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Judge Leonard B. Sand, of the United States District Court for the Southern District of New York, issued a decision on November 2, 1995, reaffirming the First Amendment right to publish surveys analyzing the prices of scientific journals. The decision represents a significant confirmation of the legal protection afforded speech of importance to the scholarly community.
In 1986 and 1988 The American Physical Society (APS) and the American Institute of Physics (AIP) published surveys prepared by Professor Henry Barschall of the University of Wisconsin/Madison analyzing the comparative prices of physics journals. A suit challenging the articles was brought by Gordon & Breach Science Publishers (G&B). As noted by Judge Sand, "[a] s it happened, journals published by AIP and APS scored near the top of the articles' rankings and several of G&B's journals were ranked at or near the bottom." G&B filed suit in New York, as well as a series of related actions in Europe, claiming that the articles constituted false or misleading advertising.
The recent decision arises from G&B's request that the court modify its previous decision holding that publication of the articles was speech entitled to constitutional protection. Judge Sand stated that "it is plainly inconsonant with justice to grant [G&B's] requested relief," noting that G&B "seek [s] back-door entry to revisit the issue, after undertaking the exact discovery that the Court cautioned against in the first instance."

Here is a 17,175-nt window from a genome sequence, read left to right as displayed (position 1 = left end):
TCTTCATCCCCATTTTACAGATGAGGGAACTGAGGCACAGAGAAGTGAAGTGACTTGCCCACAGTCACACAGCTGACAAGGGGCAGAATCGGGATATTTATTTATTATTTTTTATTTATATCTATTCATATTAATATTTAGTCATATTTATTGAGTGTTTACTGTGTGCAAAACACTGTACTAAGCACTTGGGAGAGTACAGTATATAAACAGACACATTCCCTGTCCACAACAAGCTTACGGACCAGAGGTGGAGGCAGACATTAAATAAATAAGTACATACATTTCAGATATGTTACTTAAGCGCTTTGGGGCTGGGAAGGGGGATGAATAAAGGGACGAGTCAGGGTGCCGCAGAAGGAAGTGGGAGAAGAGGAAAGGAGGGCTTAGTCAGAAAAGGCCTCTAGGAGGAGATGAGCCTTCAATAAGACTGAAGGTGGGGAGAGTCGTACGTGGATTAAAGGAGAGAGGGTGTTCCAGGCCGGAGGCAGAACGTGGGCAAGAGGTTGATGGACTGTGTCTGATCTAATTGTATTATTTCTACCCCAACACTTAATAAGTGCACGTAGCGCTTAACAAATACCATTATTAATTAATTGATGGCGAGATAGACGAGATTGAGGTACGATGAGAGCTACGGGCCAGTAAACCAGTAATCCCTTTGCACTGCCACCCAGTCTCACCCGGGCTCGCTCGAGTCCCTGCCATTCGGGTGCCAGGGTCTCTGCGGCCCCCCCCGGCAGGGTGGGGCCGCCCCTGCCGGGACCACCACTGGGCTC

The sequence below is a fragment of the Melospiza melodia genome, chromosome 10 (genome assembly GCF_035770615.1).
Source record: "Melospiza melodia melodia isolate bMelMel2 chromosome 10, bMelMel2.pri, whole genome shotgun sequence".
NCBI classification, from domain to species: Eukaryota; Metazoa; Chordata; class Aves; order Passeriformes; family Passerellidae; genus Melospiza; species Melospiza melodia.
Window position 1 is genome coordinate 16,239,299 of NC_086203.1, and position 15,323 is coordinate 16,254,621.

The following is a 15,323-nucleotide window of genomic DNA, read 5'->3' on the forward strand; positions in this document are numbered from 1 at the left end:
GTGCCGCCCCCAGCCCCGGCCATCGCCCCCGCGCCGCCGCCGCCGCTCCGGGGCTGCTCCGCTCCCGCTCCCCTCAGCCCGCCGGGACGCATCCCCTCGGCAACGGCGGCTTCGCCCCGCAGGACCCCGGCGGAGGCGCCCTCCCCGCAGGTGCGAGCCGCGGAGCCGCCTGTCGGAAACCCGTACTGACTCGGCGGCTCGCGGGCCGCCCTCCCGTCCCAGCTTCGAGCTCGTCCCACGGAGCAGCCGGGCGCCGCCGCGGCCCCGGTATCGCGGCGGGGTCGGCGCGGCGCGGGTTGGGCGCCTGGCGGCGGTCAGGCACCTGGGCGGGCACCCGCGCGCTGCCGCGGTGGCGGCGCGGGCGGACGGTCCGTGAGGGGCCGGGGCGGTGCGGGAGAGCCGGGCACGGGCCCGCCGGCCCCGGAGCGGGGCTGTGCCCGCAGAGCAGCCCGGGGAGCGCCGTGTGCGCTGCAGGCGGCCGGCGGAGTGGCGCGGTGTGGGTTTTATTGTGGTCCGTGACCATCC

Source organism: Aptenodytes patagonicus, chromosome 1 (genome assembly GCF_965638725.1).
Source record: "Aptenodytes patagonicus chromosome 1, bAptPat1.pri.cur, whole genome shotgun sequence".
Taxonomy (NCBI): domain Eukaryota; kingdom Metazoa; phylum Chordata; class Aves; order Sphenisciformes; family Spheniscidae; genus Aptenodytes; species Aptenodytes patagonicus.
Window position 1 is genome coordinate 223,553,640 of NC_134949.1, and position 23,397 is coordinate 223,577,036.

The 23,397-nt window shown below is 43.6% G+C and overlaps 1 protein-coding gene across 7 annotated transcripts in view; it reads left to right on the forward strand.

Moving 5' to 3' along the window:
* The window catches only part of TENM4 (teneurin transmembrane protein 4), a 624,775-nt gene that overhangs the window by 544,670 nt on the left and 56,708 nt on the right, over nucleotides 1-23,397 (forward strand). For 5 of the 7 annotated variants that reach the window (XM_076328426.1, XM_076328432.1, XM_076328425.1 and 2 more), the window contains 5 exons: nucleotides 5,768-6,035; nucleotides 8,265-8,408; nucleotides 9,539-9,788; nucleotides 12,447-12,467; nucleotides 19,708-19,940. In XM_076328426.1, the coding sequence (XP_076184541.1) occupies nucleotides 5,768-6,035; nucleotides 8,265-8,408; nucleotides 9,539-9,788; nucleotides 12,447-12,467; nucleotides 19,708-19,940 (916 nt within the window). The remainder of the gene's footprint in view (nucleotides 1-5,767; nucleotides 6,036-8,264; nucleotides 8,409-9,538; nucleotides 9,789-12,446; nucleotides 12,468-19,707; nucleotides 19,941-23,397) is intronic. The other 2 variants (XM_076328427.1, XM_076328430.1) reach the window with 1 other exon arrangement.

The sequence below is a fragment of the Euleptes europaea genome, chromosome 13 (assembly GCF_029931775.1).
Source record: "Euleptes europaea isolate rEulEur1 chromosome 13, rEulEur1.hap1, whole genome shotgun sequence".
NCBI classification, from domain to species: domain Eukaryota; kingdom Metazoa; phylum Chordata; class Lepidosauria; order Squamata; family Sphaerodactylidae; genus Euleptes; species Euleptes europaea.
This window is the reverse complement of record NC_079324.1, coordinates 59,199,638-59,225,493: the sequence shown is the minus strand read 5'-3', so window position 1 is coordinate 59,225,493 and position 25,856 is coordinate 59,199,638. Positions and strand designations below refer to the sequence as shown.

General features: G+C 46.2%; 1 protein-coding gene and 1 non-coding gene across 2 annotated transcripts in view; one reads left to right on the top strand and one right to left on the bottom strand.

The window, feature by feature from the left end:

G&B also challenged various "secondary uses" of the surveys, including advertising, letters, and presentations by APS and AIP officials. Judge Sand ruled for AIP and APS on several of these claims, but found there were factual issues as to others that had to be resolved at trial. For the remaining secondary uses, G&B will now have to show that the surveys were false or misleading - claims that have been previously rejected in Switzerland and Germany after thorough review.
Dr. C. Kumar N. Patel, President of The APS and Dr. Roland W. Schmitt, Chair of the Governing Board of the AIP stated that "we are extremely gratified by Judge Sand's decision. His action provides important protection for studies of an issue of significant importance to libraries and the scientific community as a whole - the escalating price of journals in a period of declining library budgets."
They said, however, "we are distressed that, in having to litigate the remaining secondary uses, AIP and APS will have to defend again in the U.S. what has previously been found in Germany and Switzerland - that the surveys are not false or misleading. Although we are confident that we will prevail on the remaining issues, the scholarly community is not served by the diversion of scarce resources into the defense of G&B's lawsuits."For further information or a copy of the decision, contact Joan Wrather (301) 209-3093, fax: (301) 209-0846, or email: ( email@example.com ).
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